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To help end the new depression, we have to look back at the last major depression. As Spanish philosopher George Santayana put it best, "Those who cannot remember the past are condemned to repeat it".
In order for the world to find a say to end this new depression we find ourselves in, we need to take a look back through the history or credit creation as a start, so says Richard Duncan, Financial Analyst and Best-Selling Author of The Dollar Crisis : Causes, Consequences, Cures.
His most recent article, How To End The New Depression goes through the financial history dating back to 1968 when the USD was taken off the Golf Standard to now, and what three options we have moving forward to pull us out of the current crisis.
How To End The New Depression
by Richard Duncan
Governments must begin to invest in projects that can generate a lasting return.
A Financial Analyst and specialist author who predicted the current global economic crisis he has headed equity research departments for a number of international financial institutions. He paints a bleak picture of the past abuse of credit and borrowing that was used to financial consumption unsustainable from genuine financial resources. Borrowing to support imaginative investment in such projects as renewable energy, genetic engineering and new technology should be the only method of achieving a socially beneficial outcome and a way out of the current economic impasse. That must be the platform for future commercial concentration and ultimate progress.
When the United States removed the gold backing from the dollar in 1968, the nature of money changed. The result was a proliferation of credit that not only transformed the size and structure of the United States economy, but also brought about a transformation of the economic system itself. The production process ceased to be driven by saving and investment as it had been since before the Industrial Revolution.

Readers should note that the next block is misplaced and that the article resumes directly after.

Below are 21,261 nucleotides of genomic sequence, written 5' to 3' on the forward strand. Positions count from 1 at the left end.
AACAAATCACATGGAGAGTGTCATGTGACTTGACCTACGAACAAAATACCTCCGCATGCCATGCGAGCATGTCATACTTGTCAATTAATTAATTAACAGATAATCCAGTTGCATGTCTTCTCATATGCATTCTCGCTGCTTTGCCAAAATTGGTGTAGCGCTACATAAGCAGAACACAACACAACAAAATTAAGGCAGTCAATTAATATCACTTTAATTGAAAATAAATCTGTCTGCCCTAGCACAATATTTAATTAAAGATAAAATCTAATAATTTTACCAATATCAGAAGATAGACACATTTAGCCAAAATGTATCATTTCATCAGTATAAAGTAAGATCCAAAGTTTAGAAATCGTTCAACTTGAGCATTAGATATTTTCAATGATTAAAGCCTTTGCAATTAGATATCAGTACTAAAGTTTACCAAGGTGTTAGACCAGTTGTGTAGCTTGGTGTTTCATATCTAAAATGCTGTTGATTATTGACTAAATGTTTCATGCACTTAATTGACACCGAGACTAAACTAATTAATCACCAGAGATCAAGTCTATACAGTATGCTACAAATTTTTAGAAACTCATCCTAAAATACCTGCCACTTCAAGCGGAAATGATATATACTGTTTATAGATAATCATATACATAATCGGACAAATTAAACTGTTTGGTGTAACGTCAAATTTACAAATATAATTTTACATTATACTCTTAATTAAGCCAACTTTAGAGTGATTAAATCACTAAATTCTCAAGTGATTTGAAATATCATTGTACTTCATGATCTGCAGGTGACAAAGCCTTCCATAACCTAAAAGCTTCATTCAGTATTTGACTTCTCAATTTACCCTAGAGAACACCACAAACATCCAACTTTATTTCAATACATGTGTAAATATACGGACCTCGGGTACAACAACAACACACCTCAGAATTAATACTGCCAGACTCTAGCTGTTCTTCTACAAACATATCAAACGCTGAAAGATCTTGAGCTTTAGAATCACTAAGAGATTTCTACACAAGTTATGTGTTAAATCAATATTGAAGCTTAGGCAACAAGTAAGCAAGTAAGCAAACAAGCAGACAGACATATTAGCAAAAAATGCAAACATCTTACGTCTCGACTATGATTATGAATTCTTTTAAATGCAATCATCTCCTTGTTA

Financial Analyst, Author of Bestselling 'The Dollar Crisis: Causes, Consequences, Cures'
Instead, borrowing and consumption began to drive the economic dynamic. Credit creation replaced capital accumulation as the vital force in the economic system. Total Credit in the US expanded 50 times between 1964 and 2007, from $1 trillion to $50 trillion. So long as it expanded, prosperity increased - in the United States and around the world. Asset prices rose. Jobs were created. Profits soared. Then, in 2008, the credit could not be repaid, and the economic system that was founded on and sustained by credit was hurled into crisis. It was then that the New Depression began.
There is a grave danger that the credit-based economic paradigm that has shaped the global economy for more than a generation will now collapse. The inability of the private sector to bear any additional debt strongly suggests that this paradigm has reached and exceeded its capacity to generate growth through further credit expansion. If credit contracts significantly and debt deflation takes hold, this economic system will breakdown in a scenario resembling the 1930s, a decade that began in economic disaster and ended in geopolitical catastrophe.
Economic crises of this magnitude become political crises. The societal bargains that have been struck since the late 1960s – the expansion of Medicare, Social Security, military spending and government-funded corporate welfare – have been financed on credit. If those promises can no longer be fulfilled, a convulsive political upheaval will occur.
Throughout human history, actions taken for reasons of economic exigency have always been justified on religious or ideological grounds. Napoleon's conquest of Europe grew out of the bankruptcy of the Ancient Regime and the monetary chaos of the French Revolution. Japan's invasion of Asia and Germany's occupation of Europe during the 1930s and 1940s resulted from the economic upheavals released by World War I and the Great Depression. If our credit-based economic system fails, a geopolitical cataclysm is sure to follow.
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